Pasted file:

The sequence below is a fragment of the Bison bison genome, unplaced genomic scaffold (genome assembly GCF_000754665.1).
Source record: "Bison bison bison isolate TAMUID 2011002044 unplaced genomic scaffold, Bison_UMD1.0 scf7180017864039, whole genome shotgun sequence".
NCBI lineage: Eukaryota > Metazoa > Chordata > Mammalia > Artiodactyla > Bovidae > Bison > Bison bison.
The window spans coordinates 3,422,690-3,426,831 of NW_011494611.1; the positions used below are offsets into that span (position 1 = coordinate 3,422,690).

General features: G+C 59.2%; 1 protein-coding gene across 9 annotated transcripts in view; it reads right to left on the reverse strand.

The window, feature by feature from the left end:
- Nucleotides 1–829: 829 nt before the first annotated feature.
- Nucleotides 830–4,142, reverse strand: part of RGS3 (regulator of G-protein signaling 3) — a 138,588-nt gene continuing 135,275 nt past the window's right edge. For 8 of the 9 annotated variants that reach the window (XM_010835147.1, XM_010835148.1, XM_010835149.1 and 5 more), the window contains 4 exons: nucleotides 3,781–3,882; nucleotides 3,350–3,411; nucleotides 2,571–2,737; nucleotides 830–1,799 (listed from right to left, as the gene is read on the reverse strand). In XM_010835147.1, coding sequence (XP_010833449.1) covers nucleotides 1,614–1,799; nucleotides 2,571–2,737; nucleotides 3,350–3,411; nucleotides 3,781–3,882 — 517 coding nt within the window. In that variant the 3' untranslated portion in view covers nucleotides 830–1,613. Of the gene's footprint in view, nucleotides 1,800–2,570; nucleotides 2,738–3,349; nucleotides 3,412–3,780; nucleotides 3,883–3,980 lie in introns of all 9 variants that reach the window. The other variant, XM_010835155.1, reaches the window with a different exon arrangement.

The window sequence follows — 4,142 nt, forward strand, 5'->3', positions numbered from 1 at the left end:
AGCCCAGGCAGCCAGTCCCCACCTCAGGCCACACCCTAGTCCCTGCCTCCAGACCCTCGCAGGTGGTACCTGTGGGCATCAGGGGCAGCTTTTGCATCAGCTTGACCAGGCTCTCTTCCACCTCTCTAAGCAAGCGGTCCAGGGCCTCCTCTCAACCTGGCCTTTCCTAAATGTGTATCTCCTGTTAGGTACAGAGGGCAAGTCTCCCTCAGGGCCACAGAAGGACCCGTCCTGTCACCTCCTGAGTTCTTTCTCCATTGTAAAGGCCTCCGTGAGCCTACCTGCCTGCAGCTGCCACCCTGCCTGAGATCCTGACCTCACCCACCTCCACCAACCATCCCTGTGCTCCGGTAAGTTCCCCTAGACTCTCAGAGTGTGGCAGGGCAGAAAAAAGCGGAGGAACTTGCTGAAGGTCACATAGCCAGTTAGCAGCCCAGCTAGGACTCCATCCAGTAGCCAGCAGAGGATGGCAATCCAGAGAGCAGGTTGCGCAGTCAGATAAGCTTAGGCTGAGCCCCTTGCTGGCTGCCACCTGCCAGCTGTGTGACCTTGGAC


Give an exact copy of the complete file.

The sequence below is a fragment of the Bison bison genome, unplaced genomic scaffold (genome assembly GCF_000754665.1).
Source record: "Bison bison bison isolate TAMUID 2011002044 unplaced genomic scaffold, Bison_UMD1.0 scf7180017864039, whole genome shotgun sequence".
NCBI lineage: Eukaryota > Metazoa > Chordata > Mammalia > Artiodactyla > Bovidae > Bison > Bison bison.
The window spans coordinates 3,422,690-3,426,831 of NW_011494611.1; the positions used below are offsets into that span (position 1 = coordinate 3,422,690).

General features: G+C 59.2%; 1 protein-coding gene across 9 annotated transcripts in view; it reads right to left on the reverse strand.

The window, feature by feature from the left end:
- Nucleotides 1–829: 829 nt before the first annotated feature.
- Nucleotides 830–4,142, reverse strand: part of RGS3 (regulator of G-protein signaling 3) — a 138,588-nt gene continuing 135,275 nt past the window's right edge. For 8 of the 9 annotated variants that reach the window (XM_010835147.1, XM_010835148.1, XM_010835149.1 and 5 more), the window contains 4 exons: nucleotides 3,781–3,882; nucleotides 3,350–3,411; nucleotides 2,571–2,737; nucleotides 830–1,799 (listed from right to left, as the gene is read on the reverse strand). In XM_010835147.1, coding sequence (XP_010833449.1) covers nucleotides 1,614–1,799; nucleotides 2,571–2,737; nucleotides 3,350–3,411; nucleotides 3,781–3,882 — 517 coding nt within the window. In that variant the 3' untranslated portion in view covers nucleotides 830–1,613. Of the gene's footprint in view, nucleotides 1,800–2,570; nucleotides 2,738–3,349; nucleotides 3,412–3,780; nucleotides 3,883–3,980 lie in introns of all 9 variants that reach the window. The other variant, XM_010835155.1, reaches the window with a different exon arrangement.

The window sequence follows — 4,142 nt, forward strand, 5'->3', positions numbered from 1 at the left end:
AGCCCAGGCAGCCAGTCCCCACCTCAGGCCACACCCTAGTCCCTGCCTCCAGACCCTCGCAGGTGGTACCTGTGGGCATCAGGGGCAGCTTTTGCATCAGCTTGACCAGGCTCTCTTCCACCTCTCTAAGCAAGCGGTCCAGGGCCTCCTCTCAACCTGGCCTTTCCTAAATGTGTATCTCCTGTTAGGTACAGAGGGCAAGTCTCCCTCAGGGCCACAGAAGGACCCGTCCTGTCACCTCCTGAGTTCTTTCTCCATTGTAAAGGCCTCCGTGAGCCTACCTGCCTGCAGCTGCCACCCTGCCTGAGATCCTGACCTCACCCACCTCCACCAACCATCCCTGTGCTCCGGTAAGTTCCCCTAGACTCTCAGAGTGTGGCAGGGCAGAAAAAAGCGGAGGAACTTGCTGAAGGTCACATAGCCAGTTAGCAGCCCAGCTAGGACTCCATCCAGTAGCCAGCAGAGGATGGCAATCCAGAGAGCAGGTTGCGCAGTCAGATAAGCTTAGGCTGAGCCCCTTGCTGGCTGCCACCTGCCAGCTGTGTGACCTTGGAC